Fredenstein Magic Mic Pre Review

Performer Magazine reviews the Fredenstein Magic Eye 500-Series Mic Preamp. Does it deserve a place in your rig?

500-series gear has made putting together a nice recording front-end quite affordable. If you’ve got your basic vanilla covered and are now looking for some preamplification with a little extra flavor, let me recommend the new Magic Eye mic amp/DI from Fredenstein. Sure, the “blinking” green eye (actually a 6E5C vacuum tube indicating output level) is attention-grabbing and mesmerizing to watch, but the ME really deserves mention due its personality-laden colorful audio.

The ME uses a single discrete OPA2 amplifier for gain (there are no chips to be found in the signal path) and achieves a not-too-bright sound (to these ears, like a lot of Fredenstein products that boast minimal harshness due to “zero negative-feedback designs”). But I think the ME’s character comes from its input and output transformers…the steel-core output transfo, in particular, brings a sort of a vintage vibe to the sonics that subtly defines the ME.

This is especially true with the ME’s Color mode which creates some harmonic content that isn’t quite what you’d call “distortion” (although it actually is). What it sounds like is some extra detail, size and depth, coupled with a bit of mid-range sculpting and you’ve got a sound full of character.

I started trying the ME out (without Color) on some acoustic guitars and vocals. I tried some dynamic mics, some condensers and bass guitar through the ME’s 1/4” DI input, too. With drums, I found the ME immediately to be “hot” and overloading my converters with no gain dialed in (although a whopping +70 dB is available), so the -20 dB pad was used quite a bit.

Fredenstein Magic Eye 500-Series Mic Preamp

Fredenstein
Magic Eye 500-Series Mic Preamp

Even without running the ME hard, a certain texture and color was apparent with all of the above apps; it’s hard to put a finger on it, a certain non-harsh distortion-free iron-transfo kind-of-thing. A thing that works well with modern indie sounds and loud/harsh sources that don’t need additional brashness.

As I got more familiar, I began using the Color circuit and found it hard to turn off. I don’t mind a little non-linear distortion on otherwise clean sources if the result is more “plumply exciting” than “screechy gritty” and that’s what Color delivers. It’s cool on drums, basses, guitars, vox, mono keyboards (how I wish I could’ve tried two for stereo) and even things like shakers. If only this ME had an output level control, so you could drive the input harder into overdrive and then back-off on the final output level, it would be simply the coolest audio paintbrush ever!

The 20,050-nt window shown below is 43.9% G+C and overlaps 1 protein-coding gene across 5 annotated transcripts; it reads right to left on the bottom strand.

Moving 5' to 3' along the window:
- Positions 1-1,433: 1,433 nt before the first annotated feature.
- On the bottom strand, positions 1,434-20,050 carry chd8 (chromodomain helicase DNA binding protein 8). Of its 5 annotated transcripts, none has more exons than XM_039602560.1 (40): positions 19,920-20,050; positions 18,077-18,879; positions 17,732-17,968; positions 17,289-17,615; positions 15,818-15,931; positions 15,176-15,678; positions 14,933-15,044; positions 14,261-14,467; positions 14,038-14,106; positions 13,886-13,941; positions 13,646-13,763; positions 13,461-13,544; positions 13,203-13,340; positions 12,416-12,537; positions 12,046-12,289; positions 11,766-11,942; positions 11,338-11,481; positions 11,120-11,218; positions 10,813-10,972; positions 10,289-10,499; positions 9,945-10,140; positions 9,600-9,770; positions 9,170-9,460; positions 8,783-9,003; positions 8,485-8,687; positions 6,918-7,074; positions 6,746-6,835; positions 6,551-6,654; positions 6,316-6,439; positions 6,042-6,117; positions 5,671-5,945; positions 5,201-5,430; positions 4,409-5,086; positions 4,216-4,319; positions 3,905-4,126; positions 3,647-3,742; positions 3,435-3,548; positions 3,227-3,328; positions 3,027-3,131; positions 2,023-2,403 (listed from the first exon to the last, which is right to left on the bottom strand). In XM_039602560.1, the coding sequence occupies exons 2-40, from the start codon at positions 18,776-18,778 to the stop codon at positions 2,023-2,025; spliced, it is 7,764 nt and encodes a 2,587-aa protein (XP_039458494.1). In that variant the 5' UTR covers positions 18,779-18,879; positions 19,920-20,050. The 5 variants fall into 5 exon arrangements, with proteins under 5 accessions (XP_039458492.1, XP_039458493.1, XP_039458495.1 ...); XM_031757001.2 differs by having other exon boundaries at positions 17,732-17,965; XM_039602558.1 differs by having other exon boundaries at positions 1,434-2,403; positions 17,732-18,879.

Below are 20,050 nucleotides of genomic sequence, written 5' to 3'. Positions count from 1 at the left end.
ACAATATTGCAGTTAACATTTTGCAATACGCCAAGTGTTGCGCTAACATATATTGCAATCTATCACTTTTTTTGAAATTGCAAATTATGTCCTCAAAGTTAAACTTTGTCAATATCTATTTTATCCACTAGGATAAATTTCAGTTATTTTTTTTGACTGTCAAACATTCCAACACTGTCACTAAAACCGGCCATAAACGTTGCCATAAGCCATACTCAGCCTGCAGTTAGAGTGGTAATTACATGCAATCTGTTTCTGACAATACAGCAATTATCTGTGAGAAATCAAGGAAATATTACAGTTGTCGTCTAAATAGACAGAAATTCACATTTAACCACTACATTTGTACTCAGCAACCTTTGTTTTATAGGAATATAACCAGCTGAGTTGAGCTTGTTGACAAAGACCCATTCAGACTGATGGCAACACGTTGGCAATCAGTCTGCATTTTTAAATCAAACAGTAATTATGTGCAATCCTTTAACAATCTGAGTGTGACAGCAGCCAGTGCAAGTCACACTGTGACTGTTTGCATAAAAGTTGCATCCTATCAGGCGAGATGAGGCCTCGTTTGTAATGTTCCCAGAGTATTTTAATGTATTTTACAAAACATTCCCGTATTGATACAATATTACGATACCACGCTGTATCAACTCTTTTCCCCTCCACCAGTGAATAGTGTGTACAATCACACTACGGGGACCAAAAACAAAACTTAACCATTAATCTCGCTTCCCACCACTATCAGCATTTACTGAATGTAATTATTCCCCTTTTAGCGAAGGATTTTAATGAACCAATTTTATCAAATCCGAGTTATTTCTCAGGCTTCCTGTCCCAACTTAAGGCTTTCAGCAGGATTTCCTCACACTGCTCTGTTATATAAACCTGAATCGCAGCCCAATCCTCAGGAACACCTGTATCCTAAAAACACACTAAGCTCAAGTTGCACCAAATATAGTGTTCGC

Well, I guess you might could do that with another gain stage after the ME like a compressor. But the bottom line is that this ME can bring a whole lot of unusual, chewy, dramatic color to your tracks for only $499 (street) and that is quite a good deal for a unique piece of kit. If you’re into sounds that are either vintage old-school gritty, modern indie dark (and probably reverb-y too), or noisy loud-music that needs a thick and non-fatiguing presentation, then give this Magic Eye a closer look. Just don’t be surprised if it blinks back at you as you approach optimal levels.

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Fredenstein Magic Eye 500-Series Mic Preamp Review
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Fredenstein Magic Eye 500-Series Mic Preamp Review
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Performer Magazine's Rob Tavaglione reviews the Fredenstein Magic Eye 500-Series Mic Preamp
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Performer Magazine
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